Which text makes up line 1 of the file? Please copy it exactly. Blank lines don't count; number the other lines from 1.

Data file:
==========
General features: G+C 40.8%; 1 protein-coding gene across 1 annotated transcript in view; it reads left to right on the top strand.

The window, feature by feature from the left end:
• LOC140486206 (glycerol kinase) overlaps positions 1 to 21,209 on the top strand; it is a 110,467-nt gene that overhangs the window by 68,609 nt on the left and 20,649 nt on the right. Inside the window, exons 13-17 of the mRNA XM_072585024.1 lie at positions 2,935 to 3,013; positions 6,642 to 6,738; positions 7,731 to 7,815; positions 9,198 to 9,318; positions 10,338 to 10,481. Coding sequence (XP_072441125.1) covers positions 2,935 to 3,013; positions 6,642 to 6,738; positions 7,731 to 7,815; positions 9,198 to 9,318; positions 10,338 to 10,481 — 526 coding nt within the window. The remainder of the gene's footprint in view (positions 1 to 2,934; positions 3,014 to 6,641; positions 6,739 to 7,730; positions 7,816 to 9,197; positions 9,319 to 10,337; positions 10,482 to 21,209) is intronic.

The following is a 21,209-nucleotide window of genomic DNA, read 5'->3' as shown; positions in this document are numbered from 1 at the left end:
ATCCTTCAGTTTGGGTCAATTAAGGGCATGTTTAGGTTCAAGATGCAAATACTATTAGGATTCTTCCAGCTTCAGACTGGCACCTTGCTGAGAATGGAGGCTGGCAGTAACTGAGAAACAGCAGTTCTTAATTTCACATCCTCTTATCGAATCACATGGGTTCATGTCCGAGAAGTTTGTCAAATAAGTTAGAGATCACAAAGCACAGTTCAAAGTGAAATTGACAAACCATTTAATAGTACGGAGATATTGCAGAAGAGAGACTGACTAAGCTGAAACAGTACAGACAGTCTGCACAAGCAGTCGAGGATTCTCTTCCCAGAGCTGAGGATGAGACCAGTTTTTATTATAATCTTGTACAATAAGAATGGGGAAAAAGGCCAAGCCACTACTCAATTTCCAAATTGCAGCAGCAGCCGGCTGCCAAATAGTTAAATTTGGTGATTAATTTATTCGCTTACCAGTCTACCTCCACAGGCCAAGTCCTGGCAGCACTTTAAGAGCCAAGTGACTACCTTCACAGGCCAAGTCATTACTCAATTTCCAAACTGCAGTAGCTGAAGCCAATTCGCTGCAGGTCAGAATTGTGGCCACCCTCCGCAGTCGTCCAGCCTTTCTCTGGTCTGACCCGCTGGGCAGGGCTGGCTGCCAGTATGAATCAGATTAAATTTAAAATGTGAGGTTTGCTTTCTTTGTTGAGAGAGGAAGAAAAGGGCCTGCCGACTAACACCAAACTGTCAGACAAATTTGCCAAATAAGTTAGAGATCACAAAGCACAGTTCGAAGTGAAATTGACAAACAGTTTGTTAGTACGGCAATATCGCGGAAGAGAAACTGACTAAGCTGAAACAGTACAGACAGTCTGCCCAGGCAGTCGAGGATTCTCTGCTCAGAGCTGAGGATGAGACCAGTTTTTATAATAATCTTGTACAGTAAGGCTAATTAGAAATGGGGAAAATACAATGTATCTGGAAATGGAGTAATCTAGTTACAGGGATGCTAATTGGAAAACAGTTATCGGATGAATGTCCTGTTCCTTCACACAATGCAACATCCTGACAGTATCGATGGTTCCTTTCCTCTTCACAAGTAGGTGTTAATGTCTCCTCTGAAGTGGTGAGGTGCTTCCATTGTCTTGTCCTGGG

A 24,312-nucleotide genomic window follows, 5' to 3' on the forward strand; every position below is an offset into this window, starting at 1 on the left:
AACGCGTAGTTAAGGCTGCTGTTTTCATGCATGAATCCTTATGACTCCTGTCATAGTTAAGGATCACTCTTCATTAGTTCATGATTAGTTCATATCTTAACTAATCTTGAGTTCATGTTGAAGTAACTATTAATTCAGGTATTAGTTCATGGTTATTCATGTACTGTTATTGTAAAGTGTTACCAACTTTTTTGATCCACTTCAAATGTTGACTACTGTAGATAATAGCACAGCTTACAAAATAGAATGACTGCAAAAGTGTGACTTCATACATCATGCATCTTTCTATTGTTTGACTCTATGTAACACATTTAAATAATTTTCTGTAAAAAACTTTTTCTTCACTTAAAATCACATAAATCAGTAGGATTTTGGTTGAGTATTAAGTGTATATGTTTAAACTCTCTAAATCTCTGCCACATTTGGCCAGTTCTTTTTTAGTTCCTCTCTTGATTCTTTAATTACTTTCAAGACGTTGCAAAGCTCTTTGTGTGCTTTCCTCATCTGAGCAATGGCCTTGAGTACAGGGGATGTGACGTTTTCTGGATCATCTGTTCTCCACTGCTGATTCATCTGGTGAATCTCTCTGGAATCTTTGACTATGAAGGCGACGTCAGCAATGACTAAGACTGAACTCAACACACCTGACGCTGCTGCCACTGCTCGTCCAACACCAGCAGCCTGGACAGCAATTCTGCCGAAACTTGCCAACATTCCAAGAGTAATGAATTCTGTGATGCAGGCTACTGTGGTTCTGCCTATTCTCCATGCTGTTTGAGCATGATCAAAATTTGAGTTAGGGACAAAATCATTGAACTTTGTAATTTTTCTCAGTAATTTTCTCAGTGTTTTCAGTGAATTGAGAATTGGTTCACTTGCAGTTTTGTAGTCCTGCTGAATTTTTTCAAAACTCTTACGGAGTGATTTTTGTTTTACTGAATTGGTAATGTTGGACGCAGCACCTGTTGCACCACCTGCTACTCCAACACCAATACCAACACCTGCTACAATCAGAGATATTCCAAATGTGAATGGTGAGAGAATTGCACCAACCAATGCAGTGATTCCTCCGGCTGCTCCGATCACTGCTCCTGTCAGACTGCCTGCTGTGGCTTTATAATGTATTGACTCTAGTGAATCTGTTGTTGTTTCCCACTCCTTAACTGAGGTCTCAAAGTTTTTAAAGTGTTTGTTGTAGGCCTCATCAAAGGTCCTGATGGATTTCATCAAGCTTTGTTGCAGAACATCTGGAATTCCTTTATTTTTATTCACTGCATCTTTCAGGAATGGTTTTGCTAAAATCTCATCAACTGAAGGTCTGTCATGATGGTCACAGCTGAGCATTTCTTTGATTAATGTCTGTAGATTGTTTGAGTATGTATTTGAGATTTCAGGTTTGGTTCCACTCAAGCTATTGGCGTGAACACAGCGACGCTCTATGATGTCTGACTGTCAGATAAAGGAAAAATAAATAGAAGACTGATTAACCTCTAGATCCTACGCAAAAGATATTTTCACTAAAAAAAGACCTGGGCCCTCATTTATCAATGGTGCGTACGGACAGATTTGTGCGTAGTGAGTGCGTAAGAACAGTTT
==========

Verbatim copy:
General features: G+C 40.8%; 1 protein-coding gene across 1 annotated transcript in view; it reads left to right on the top strand.